Careem, the ride-hailing firm that had a role in helping put women on the road, discusses the ban lift and its implications on women in Saudi Arabia, one year later.
With the anniversary of the ban lift on women in Saudi driving having passed during this week, on June 24, AMEinfo spoke to Careem, one of the companies that helped ease women's transition into the driver's seat. Abdulla Elyas, Co-founder and MD of Careem KSA, had this to say:
1. How has Careem helped women in Saudi on their journey to become active drivers on the Kingdom's roads? What sort of help did you provide?
Elyas: Following the announcement in September 2017 that women would soon be allowed to drive, we opened our doors to women who wanted to drive for us and invited them to come and sign up to Careem and receive the initial training.
We were overwhelmed by the response, with around 2,000 women taking part in sessions from our operational, safety and technology teams. We have people registering to drive for Careem on a daily basis.
Careem recognised that up until last year, the industry had largely ignored women and the potential they might have to earn an income through our platform. It’s was a wake-up call and we began investing our time and focus into this issue. Careem set up a Women’s Female Captain Committee to tackle this issue and better understand what barriers might exist for a woman wanting to come and drive for us, and to understand what it takes for us to provide a conducive environment for them to flourish.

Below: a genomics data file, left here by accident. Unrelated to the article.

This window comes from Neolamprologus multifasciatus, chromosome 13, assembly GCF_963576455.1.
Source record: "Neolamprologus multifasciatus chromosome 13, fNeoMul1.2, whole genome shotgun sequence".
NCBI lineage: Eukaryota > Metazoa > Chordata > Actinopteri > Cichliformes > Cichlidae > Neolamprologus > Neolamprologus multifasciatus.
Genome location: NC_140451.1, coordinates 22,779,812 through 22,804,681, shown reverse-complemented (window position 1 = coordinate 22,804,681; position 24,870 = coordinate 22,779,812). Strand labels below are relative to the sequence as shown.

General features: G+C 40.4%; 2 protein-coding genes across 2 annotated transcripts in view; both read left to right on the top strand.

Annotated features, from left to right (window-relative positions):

Careem has been particularly beneficial for females who did not have safe and reliable transport before the introduction of the service in Saudi Arabia. People in Saudi have referred to there being a time before, and a time after Careem, so significant has the impact been in enabling women to move around the country without the need for a male family member to drive them. The added ability to drive meant that they could earn their own income and take more control and have more independence in their lives.
2. Can you share some data with us regarding Captainahs in your service in Saudi Arabia?
Elyas: We do not release specific data on drivers or trips but we can say that we are committed to attracting 20,000 Captainahs region-wide by 2020 and we received 2,000 applications in the hours after the announcement.
3. What has the feedback been to women driving in Saudi Arabia amongst your drivers and clients?
Elyas: Women driving for Careem have said that it gives them the chance to take control and be more independent. Driving for a ride-hailing company provides the chance to be your own boss, earn an additional income and work your own hours, so it was particularly in line with the needs of working mothers who started with Careem.
4. Looking back to that day one year ago, what has the unbanning of women driving accomplished and contributed to your company?
Elyas: We were delighted to welcome these pioneering women to Careem and it was wholly in line with Careem’s commitment to create job opportunities across the wider Middle East region.
Saudi Arabia is currently transforming and embarking on their Vision 2030 plan and part of this is a drive to get more locals into non-government jobs. Previously in Saudi, many jobs were held by expats, including that of driving. In 2017, a regulation was passed allowing Saudi nationals to work as Careem Captains without restrictions, and from being a 94%-expat fleet we went in just six months to a 94%-Saudi-driven fleet.
In addition, the nationalities of passengers travelling with Careem has gone from 97% expat to 74% Saudi national.
5. Do you have any plans for women in Saudi Arabia moving forward?
Elyas: We have an active deal with Alwaleed Philanthropies to provide cars for captains in the country as part of its efforts to support and empower Saudi women to work. The project helps to develop and invest in women’s talents and to enable them to gain meaningful employment and contribute to the development of society and the economy. One of the targets is to increase female participation in the labour force from 22% to 30%.